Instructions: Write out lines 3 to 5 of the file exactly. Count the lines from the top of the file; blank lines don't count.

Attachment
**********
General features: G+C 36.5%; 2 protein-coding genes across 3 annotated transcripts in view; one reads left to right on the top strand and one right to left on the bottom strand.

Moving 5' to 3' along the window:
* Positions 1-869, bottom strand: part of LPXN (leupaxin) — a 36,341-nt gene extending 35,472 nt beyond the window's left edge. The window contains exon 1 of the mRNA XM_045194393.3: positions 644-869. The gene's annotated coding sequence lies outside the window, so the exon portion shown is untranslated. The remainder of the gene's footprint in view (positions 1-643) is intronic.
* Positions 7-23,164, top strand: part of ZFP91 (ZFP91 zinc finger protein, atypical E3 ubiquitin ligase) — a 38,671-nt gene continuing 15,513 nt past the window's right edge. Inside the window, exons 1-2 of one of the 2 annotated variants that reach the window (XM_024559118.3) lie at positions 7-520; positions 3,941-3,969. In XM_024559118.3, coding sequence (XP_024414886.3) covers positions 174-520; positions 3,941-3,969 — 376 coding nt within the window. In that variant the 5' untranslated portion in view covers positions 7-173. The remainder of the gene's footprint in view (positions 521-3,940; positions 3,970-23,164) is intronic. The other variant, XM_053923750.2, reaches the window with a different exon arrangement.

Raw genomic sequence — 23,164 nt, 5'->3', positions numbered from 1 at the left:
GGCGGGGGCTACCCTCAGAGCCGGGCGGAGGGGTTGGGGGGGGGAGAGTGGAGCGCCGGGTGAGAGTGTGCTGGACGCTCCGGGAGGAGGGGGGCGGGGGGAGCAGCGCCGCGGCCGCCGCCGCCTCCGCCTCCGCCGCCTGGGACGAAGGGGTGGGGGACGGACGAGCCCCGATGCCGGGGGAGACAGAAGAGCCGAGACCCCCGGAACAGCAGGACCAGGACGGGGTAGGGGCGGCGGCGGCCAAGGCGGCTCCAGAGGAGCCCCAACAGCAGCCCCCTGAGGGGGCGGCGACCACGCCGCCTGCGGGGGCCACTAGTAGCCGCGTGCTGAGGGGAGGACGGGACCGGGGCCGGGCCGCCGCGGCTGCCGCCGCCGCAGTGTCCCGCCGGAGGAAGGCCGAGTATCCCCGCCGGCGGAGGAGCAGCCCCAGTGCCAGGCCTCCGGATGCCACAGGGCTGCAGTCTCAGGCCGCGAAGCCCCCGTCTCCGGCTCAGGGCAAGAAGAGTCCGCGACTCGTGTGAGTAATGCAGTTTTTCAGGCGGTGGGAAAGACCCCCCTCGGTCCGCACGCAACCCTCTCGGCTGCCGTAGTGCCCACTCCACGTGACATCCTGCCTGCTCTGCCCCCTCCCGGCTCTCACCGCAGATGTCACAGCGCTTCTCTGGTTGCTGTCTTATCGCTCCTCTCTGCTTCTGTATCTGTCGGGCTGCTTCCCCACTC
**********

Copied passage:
* Positions 1-869, bottom strand: part of LPXN (leupaxin) — a 36,341-nt gene extending 35,472 nt beyond the window's left edge. The window contains exon 1 of the mRNA XM_045194393.3: positions 644-869. The gene's annotated coding sequence lies outside the window, so the exon portion shown is untranslated. The remainder of the gene's footprint in view (positions 1-643) is intronic.
* Positions 7-23,164, top strand: part of ZFP91 (ZFP91 zinc finger protein, atypical E3 ubiquitin ligase) — a 38,671-nt gene continuing 15,513 nt past the window's right edge. Inside the window, exons 1-2 of one of the 2 annotated variants that reach the window (XM_024559118.3) lie at positions 7-520; positions 3,941-3,969. In XM_024559118.3, coding sequence (XP_024414886.3) covers positions 174-520; positions 3,941-3,969 — 376 coding nt within the window. In that variant the 5' untranslated portion in view covers positions 7-173. The remainder of the gene's footprint in view (positions 521-3,940; positions 3,970-23,164) is intronic. The other variant, XM_053923750.2, reaches the window with a different exon arrangement.

Raw genomic sequence — 23,164 nt, 5'->3', positions numbered from 1 at the left: